CODEC. That term is used a lot, and is often misunderstood. What is it, and why should I care? Well, at the very basic level, a CODEC is a “device,” that is most often a two-way conversion to either encode, or decode a data stream. For a complete discussion on CODEC’s, please see this Wiki-pedia entry.
In video editing, we use these going both ways.
1.) They allow us to playback an AV file.
2.) They allow us to edit an AV file.
3.) They also allow us to encode, for delivery, an AV file.
They are often .dll (Dynamic Link Libraries), or similar, and are usually installed to our computer as both a file, and as a Registry entry, defining the link to that file, the usage of that file and perhaps linking it to another program on our computer, such as an NLE (Non Linear Editor).
Going back to 1.) and 2.), let’s look a bit more closely. Being able to do 1.) does not insure that we can do 2.). Playback of an AV file on our computer is very different than editing that same file. Having the necessary CODEC installed for 1.) does not mean that 2.) logically follows. Also, be aware that some software players contain their own CODEC’s, so playback might well work with that particular software player, yet not another. That is because the first player contains the necessary CODEC, but it is not installed on our system, so it is not available to other players.
Even if we install it, our particular NLE might not be able to work with it for editing. Part of this is often because the AV file is not in an editable form, but in a “delivery-only” form. It can also be an inability for that NLE to use the CODEC, even though properly installed. Some NLE’s are much more lenient regarding certain CODEC’s, especially those designed for delivery. A good example of one of these is the popular DivX CODEC (and it’s open source cousin, Xvid). Some NLE’s can work with this, so long as the proper DivX CODEC is installed on the system. Some NLE’s will almost always exhibit problems. These can be a lack of video display, a lack of audio playback, a lack of both or perhaps OOS (Out Of Sync) issues. This can be confusing, as one might get good results with one NLE, but nothing in another. That is due to differences in how the code for the NLE’s was written.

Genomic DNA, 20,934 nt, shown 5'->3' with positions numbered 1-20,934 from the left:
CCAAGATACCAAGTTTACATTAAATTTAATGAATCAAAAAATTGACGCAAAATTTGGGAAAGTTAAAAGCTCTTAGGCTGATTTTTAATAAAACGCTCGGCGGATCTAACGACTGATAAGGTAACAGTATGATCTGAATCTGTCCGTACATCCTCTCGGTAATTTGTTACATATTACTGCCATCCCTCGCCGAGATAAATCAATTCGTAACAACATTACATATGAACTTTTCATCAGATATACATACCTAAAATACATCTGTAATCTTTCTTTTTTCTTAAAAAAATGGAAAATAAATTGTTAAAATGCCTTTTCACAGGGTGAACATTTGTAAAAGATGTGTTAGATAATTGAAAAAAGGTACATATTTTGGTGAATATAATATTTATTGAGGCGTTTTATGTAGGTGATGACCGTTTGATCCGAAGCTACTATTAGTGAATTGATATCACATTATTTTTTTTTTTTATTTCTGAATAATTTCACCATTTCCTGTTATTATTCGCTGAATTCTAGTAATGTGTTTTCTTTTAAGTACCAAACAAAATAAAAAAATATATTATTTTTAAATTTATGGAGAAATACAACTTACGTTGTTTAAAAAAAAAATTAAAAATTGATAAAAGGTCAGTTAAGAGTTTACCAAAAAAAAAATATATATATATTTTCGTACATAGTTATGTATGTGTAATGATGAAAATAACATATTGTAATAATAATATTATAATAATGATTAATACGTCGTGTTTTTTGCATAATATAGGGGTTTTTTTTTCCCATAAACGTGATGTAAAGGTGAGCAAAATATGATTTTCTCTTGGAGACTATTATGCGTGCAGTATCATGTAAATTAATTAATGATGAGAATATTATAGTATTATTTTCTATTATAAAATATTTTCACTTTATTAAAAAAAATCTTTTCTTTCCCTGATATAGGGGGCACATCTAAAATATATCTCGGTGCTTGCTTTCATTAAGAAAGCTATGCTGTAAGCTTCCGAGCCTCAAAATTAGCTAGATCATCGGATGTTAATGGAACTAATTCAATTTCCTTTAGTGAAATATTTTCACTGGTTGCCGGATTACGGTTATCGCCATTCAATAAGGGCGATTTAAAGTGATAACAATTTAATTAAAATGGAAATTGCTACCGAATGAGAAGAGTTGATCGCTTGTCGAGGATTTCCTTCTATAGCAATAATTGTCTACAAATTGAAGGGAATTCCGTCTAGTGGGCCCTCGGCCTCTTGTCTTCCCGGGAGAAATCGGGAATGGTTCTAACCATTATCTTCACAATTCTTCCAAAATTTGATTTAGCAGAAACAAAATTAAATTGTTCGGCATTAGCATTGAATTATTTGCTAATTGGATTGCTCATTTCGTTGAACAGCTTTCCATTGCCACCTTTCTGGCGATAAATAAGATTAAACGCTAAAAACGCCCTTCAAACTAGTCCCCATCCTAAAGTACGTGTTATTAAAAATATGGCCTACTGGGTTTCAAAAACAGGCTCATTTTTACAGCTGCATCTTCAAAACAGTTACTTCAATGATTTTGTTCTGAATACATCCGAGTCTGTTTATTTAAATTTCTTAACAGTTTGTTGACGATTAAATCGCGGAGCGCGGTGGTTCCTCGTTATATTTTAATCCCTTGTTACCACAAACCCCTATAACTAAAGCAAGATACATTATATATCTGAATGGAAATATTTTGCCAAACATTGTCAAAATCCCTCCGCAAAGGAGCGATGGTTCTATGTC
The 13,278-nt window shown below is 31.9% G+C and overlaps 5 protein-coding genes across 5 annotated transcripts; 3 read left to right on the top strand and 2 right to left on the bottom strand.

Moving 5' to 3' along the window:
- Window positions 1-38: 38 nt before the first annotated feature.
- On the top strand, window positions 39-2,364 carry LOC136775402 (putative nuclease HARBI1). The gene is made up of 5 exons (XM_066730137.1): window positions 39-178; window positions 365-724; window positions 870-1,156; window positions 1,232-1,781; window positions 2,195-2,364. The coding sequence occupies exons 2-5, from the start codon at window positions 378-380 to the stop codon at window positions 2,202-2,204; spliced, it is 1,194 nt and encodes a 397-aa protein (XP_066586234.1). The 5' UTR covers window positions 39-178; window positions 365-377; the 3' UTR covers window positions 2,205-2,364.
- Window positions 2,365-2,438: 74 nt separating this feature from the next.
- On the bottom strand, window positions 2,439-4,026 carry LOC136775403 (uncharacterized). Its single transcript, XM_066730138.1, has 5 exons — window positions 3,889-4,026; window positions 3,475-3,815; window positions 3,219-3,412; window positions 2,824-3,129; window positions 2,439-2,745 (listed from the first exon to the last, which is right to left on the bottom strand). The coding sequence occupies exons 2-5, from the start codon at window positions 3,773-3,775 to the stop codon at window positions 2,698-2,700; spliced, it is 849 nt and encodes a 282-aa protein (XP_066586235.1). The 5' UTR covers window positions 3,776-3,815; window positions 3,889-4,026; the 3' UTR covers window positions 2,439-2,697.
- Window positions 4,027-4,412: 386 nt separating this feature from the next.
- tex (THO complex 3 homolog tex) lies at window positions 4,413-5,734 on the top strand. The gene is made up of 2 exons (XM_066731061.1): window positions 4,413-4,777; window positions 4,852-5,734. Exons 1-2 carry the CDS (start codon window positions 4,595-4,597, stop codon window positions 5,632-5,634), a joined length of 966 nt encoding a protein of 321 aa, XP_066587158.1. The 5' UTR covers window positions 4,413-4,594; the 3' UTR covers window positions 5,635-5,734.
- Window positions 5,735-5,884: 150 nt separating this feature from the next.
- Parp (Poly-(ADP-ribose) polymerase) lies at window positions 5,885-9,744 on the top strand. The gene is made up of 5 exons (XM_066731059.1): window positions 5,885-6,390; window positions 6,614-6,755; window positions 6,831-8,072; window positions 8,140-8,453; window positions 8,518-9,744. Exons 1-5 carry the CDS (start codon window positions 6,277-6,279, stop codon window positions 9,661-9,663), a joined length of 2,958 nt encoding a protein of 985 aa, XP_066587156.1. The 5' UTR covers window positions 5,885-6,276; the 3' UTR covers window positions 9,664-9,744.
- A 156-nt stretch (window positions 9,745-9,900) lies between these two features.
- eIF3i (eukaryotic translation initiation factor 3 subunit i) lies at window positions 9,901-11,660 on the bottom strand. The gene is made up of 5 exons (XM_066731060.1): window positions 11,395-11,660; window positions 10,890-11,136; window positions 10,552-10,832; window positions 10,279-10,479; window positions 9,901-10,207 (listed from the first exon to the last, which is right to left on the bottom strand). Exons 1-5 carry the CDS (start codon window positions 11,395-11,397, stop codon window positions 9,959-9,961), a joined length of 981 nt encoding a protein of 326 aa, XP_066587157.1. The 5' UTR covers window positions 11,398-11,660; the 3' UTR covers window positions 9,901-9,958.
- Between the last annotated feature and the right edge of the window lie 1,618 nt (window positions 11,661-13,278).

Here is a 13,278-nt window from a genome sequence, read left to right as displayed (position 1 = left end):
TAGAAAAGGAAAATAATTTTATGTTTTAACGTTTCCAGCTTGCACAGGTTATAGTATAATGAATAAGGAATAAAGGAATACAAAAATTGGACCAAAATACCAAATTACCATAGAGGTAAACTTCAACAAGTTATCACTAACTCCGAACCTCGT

As mentioned, some CODEC’s are designed for delivery-only. Some can still be edited, but some cannot. It varies greatly, CODEC to CODEC.
Most CODEC’s provide some form of compression, allowing the resultant file sizes to be reduced. Some do more compression, than do others. This compression will usually result in some quality compromise, though not always. There are several “lossless” CODEC’s that just compress elements in the AV file that do not affect the quality of the audio, or the video. Some do compression that only affects these at a minimal level. The DV-AVI Type II, MS DV CODEC is an example of this. There is compression, and a tiny quality loss, but it can usually not be detected, even with a side-by-side comparison. Other CODEC’s, like the MPEG-2 DVD-Video CODEC do affect quality, but does a very efficient job of compression. This is the accepted compression CODEC for DVD-Video. It was determined to be a good compromise between file size and quality, and is written into the DVD-Specs. This is what is inside the .VOB files, that we see on every DVD-Video disc, tucked into the VIDEO_TS folder, that is always present. It is a delivery CODEC, because it does not contain each “frame” in the AV file completely defined. It uses GOP (Group of Pictures), where there are only a certain number of fully defined frames, and in between these will only be difference frames, that are linked back to the last fully defined frame (the I-Frame). If one does a cut between the I-Frames, there is no longer a reference to that previous I-Frame. That is why most NLE’s need to internally generate files (conversions) from the MPEG-2 material. In this generation/conversion, each full frame is defined - they all become I-Frames.
While some might treat CODEC’s like they would a vampire, if one wishes to understand digital video files, they need to educate themselves in the general concept of CODEC’s, and then learn the details on the CODEC’s used by their specific cameras. To not do this would be tantamount to deciding that they did not wish to learn about film ISO, before the digital days. One does not need to do a PhD program in CODEC’s, but learning the concept, the impact and the uses of these will help them get the best possible quality and also editing experience.
Message title was edited by: Brett N